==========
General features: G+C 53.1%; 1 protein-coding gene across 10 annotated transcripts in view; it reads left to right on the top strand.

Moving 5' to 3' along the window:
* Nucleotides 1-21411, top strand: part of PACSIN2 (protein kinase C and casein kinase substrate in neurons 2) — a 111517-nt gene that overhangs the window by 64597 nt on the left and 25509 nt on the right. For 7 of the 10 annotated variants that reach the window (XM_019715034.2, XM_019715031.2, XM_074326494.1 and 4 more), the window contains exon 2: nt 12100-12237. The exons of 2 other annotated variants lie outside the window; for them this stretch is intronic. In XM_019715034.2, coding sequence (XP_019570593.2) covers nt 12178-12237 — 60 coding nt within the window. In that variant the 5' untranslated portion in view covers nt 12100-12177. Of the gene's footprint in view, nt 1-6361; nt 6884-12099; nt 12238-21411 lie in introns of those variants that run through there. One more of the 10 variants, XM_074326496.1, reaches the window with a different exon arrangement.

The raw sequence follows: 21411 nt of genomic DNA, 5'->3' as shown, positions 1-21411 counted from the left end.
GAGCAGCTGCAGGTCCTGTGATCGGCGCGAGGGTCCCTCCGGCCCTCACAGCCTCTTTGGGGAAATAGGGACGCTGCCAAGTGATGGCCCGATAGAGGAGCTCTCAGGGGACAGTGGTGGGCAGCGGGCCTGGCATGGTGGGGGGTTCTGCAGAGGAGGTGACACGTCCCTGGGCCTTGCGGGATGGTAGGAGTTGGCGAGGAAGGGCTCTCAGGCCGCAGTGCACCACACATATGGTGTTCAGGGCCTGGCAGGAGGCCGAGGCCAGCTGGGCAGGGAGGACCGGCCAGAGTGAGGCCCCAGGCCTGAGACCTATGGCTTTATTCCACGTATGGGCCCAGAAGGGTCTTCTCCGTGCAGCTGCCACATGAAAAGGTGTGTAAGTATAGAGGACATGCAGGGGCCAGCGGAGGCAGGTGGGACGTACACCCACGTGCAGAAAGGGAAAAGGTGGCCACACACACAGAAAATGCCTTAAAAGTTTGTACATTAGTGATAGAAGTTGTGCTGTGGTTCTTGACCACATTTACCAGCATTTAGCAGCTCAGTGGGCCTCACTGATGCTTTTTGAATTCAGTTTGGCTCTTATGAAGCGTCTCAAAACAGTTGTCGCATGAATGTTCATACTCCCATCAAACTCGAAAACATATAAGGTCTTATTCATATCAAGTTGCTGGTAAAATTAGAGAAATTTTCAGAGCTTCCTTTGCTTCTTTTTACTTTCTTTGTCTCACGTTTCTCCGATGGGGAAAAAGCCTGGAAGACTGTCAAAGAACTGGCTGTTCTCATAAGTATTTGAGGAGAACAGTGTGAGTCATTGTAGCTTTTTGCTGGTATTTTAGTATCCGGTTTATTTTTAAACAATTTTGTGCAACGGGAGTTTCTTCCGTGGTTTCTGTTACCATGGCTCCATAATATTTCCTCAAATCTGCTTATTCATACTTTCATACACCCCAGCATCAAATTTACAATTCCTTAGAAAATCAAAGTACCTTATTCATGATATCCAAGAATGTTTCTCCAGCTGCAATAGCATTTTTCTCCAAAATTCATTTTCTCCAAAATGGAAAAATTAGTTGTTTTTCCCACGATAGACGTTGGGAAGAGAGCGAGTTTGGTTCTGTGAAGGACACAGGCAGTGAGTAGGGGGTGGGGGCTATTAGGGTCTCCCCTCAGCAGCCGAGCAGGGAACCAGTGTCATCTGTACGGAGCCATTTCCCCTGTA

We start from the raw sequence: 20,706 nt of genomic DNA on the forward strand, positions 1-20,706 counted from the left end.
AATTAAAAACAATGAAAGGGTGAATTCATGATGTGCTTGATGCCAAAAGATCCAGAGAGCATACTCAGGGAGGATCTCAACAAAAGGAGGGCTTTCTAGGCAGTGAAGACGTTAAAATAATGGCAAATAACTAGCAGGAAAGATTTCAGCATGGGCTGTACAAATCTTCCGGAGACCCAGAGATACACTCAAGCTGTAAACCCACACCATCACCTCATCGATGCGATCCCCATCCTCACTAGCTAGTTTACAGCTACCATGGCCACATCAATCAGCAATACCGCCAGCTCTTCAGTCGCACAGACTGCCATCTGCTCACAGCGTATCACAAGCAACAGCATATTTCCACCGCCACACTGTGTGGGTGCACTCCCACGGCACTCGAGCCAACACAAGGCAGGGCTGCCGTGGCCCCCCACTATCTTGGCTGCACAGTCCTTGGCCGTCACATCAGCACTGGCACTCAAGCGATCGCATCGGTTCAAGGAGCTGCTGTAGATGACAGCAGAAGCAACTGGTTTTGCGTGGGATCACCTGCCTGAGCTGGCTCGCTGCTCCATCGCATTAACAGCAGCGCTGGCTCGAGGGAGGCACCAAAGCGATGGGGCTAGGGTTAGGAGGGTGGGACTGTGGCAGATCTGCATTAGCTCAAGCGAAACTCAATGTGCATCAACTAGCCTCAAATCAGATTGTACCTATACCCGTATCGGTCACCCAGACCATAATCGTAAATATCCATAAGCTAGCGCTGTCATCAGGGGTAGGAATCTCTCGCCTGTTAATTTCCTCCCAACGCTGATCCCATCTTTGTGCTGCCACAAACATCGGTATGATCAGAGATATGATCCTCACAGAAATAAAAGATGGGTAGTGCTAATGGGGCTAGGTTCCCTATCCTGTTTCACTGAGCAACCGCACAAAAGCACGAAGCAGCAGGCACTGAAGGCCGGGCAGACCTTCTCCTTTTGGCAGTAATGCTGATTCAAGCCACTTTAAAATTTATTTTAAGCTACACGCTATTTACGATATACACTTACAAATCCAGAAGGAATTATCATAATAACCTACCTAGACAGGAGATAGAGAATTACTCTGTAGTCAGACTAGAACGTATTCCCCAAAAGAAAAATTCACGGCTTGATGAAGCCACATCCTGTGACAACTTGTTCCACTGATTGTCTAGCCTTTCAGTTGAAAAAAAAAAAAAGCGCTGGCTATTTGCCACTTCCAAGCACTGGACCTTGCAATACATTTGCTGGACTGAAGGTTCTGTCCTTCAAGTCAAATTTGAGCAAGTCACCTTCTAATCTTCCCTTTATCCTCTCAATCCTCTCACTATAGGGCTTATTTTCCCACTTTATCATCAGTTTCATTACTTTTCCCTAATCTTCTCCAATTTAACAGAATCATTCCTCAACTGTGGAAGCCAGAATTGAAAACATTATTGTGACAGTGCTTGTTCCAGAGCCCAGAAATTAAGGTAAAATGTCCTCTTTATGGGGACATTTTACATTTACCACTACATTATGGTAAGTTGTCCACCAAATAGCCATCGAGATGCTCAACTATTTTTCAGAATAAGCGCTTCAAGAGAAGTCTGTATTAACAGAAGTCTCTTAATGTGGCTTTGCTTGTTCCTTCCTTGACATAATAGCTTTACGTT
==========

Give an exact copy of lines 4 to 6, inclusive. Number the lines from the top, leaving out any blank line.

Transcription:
The raw sequence follows: 21411 nt of genomic DNA, 5'->3' as shown, positions 1-21411 counted from the left end.
GAGCAGCTGCAGGTCCTGTGATCGGCGCGAGGGTCCCTCCGGCCCTCACAGCCTCTTTGGGGAAATAGGGACGCTGCCAAGTGATGGCCCGATAGAGGAGCTCTCAGGGGACAGTGGTGGGCAGCGGGCCTGGCATGGTGGGGGGTTCTGCAGAGGAGGTGACACGTCCCTGGGCCTTGCGGGATGGTAGGAGTTGGCGAGGAAGGGCTCTCAGGCCGCAGTGCACCACACATATGGTGTTCAGGGCCTGGCAGGAGGCCGAGGCCAGCTGGGCAGGGAGGACCGGCCAGAGTGAGGCCCCAGGCCTGAGACCTATGGCTTTATTCCACGTATGGGCCCAGAAGGGTCTTCTCCGTGCAGCTGCCACATGAAAAGGTGTGTAAGTATAGAGGACATGCAGGGGCCAGCGGAGGCAGGTGGGACGTACACCCACGTGCAGAAAGGGAAAAGGTGGCCACACACACAGAAAATGCCTTAAAAGTTTGTACATTAGTGATAGAAGTTGTGCTGTGGTTCTTGACCACATTTACCAGCATTTAGCAGCTCAGTGGGCCTCACTGATGCTTTTTGAATTCAGTTTGGCTCTTATGAAGCGTCTCAAAACAGTTGTCGCATGAATGTTCATACTCCCATCAAACTCGAAAACATATAAGGTCTTATTCATATCAAGTTGCTGGTAAAATTAGAGAAATTTTCAGAGCTTCCTTTGCTTCTTTTTACTTTCTTTGTCTCACGTTTCTCCGATGGGGAAAAAGCCTGGAAGACTGTCAAAGAACTGGCTGTTCTCATAAGTATTTGAGGAGAACAGTGTGAGTCATTGTAGCTTTTTGCTGGTATTTTAGTATCCGGTTTATTTTTAAACAATTTTGTGCAACGGGAGTTTCTTCCGTGGTTTCTGTTACCATGGCTCCATAATATTTCCTCAAATCTGCTTATTCATACTTTCATACACCCCAGCATCAAATTTACAATTCCTTAGAAAATCAAAGTACCTTATTCATGATATCCAAGAATGTTTCTCCAGCTGCAATAGCATTTTTCTCCAAAATTCATTTTCTCCAAAATGGAAAAATTAGTTGTTTTTCCCACGATAGACGTTGGGAAGAGAGCGAGTTTGGTTCTGTGAAGGACACAGGCAGTGAGTAGGGGGTGGGGGCTATTAGGGTCTCCCCTCAGCAGCCGAGCAGGGAACCAGTGTCATCTGTACGGAGCCATTTCCCCTGTA

We start from the raw sequence: 20,706 nt of genomic DNA on the forward strand, positions 1-20,706 counted from the left end.